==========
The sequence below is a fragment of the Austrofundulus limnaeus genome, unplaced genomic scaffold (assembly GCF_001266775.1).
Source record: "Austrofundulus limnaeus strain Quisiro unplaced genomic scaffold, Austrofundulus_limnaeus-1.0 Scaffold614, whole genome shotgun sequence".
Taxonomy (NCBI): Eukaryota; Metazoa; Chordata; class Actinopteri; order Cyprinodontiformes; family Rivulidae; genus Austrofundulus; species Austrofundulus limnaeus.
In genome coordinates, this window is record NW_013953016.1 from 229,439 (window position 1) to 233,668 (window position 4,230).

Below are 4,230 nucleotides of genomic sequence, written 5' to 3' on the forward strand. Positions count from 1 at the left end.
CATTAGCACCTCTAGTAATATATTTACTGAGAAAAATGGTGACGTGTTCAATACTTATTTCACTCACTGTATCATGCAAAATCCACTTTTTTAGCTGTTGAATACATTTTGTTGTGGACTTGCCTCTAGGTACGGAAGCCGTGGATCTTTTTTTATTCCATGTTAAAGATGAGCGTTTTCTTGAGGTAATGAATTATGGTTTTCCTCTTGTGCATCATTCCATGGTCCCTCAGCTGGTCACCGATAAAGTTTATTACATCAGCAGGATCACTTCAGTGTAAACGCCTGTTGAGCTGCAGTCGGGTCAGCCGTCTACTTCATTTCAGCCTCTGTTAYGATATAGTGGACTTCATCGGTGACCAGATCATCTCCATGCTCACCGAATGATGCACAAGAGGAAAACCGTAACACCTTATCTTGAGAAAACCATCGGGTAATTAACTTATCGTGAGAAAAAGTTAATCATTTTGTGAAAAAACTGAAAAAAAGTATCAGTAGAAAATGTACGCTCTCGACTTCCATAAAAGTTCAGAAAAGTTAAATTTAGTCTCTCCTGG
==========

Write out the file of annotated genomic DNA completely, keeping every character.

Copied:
The sequence below is a fragment of the Austrofundulus limnaeus genome, unplaced genomic scaffold (assembly GCF_001266775.1).
Source record: "Austrofundulus limnaeus strain Quisiro unplaced genomic scaffold, Austrofundulus_limnaeus-1.0 Scaffold614, whole genome shotgun sequence".
Taxonomy (NCBI): Eukaryota; Metazoa; Chordata; class Actinopteri; order Cyprinodontiformes; family Rivulidae; genus Austrofundulus; species Austrofundulus limnaeus.
In genome coordinates, this window is record NW_013953016.1 from 229,439 (window position 1) to 233,668 (window position 4,230).

Below are 4,230 nucleotides of genomic sequence, written 5' to 3' on the forward strand. Positions count from 1 at the left end.
CATTAGCACCTCTAGTAATATATTTACTGAGAAAAATGGTGACGTGTTCAATACTTATTTCACTCACTGTATCATGCAAAATCCACTTTTTTAGCTGTTGAATACATTTTGTTGTGGACTTGCCTCTAGGTACGGAAGCCGTGGATCTTTTTTTATTCCATGTTAAAGATGAGCGTTTTCTTGAGGTAATGAATTATGGTTTTCCTCTTGTGCATCATTCCATGGTCCCTCAGCTGGTCACCGATAAAGTTTATTACATCAGCAGGATCACTTCAGTGTAAACGCCTGTTGAGCTGCAGTCGGGTCAGCCGTCTACTTCATTTCAGCCTCTGTTAYGATATAGTGGACTTCATCGGTGACCAGATCATCTCCATGCTCACCGAATGATGCACAAGAGGAAAACCGTAACACCTTATCTTGAGAAAACCATCGGGTAATTAACTTATCGTGAGAAAAAGTTAATCATTTTGTGAAAAAACTGAAAAAAAGTATCAGTAGAAAATGTACGCTCTCGACTTCCATAAAAGTTCAGAAAAGTTAAATTTAGTCTCTCCTGG